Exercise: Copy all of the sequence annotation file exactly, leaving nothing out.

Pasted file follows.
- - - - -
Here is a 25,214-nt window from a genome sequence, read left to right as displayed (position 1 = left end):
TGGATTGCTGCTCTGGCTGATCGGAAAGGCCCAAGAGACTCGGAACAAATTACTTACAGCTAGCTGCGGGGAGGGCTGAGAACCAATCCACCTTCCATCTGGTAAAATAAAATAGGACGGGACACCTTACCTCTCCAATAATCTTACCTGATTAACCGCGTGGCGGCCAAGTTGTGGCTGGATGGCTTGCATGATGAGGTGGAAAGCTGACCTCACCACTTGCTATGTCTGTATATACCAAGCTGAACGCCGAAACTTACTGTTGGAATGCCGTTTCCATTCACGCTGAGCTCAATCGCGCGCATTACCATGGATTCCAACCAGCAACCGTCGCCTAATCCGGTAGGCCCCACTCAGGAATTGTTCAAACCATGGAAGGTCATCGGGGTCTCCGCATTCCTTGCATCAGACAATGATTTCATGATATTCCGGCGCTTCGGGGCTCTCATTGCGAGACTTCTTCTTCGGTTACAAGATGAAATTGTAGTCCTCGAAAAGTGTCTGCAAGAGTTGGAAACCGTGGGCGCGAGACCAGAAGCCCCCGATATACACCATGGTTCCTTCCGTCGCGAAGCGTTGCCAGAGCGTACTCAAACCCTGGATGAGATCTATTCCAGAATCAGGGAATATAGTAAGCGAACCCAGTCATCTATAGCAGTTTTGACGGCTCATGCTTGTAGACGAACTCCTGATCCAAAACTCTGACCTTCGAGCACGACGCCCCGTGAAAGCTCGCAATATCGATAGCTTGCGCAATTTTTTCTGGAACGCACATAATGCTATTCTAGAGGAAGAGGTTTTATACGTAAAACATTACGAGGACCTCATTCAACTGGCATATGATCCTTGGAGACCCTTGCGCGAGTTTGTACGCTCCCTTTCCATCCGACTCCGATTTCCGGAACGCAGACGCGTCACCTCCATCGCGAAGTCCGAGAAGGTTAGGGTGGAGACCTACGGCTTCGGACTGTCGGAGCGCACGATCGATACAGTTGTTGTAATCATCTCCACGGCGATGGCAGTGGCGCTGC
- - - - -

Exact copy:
Here is a 25,214-nt window from a genome sequence, read left to right as displayed (position 1 = left end):
TGGATTGCTGCTCTGGCTGATCGGAAAGGCCCAAGAGACTCGGAACAAATTACTTACAGCTAGCTGCGGGGAGGGCTGAGAACCAATCCACCTTCCATCTGGTAAAATAAAATAGGACGGGACACCTTACCTCTCCAATAATCTTACCTGATTAACCGCGTGGCGGCCAAGTTGTGGCTGGATGGCTTGCATGATGAGGTGGAAAGCTGACCTCACCACTTGCTATGTCTGTATATACCAAGCTGAACGCCGAAACTTACTGTTGGAATGCCGTTTCCATTCACGCTGAGCTCAATCGCGCGCATTACCATGGATTCCAACCAGCAACCGTCGCCTAATCCGGTAGGCCCCACTCAGGAATTGTTCAAACCATGGAAGGTCATCGGGGTCTCCGCATTCCTTGCATCAGACAATGATTTCATGATATTCCGGCGCTTCGGGGCTCTCATTGCGAGACTTCTTCTTCGGTTACAAGATGAAATTGTAGTCCTCGAAAAGTGTCTGCAAGAGTTGGAAACCGTGGGCGCGAGACCAGAAGCCCCCGATATACACCATGGTTCCTTCCGTCGCGAAGCGTTGCCAGAGCGTACTCAAACCCTGGATGAGATCTATTCCAGAATCAGGGAATATAGTAAGCGAACCCAGTCATCTATAGCAGTTTTGACGGCTCATGCTTGTAGACGAACTCCTGATCCAAAACTCTGACCTTCGAGCACGACGCCCCGTGAAAGCTCGCAATATCGATAGCTTGCGCAATTTTTTCTGGAACGCACATAATGCTATTCTAGAGGAAGAGGTTTTATACGTAAAACATTACGAGGACCTCATTCAACTGGCATATGATCCTTGGAGACCCTTGCGCGAGTTTGTACGCTCCCTTTCCATCCGACTCCGATTTCCGGAACGCAGACGCGTCACCTCCATCGCGAAGTCCGAGAAGGTTAGGGTGGAGACCTACGGCTTCGGACTGTCGGAGCGCACGATCGATACAGTTGTTGTAATCATCTCCACGGCGATGGCAGTGGCGCTGC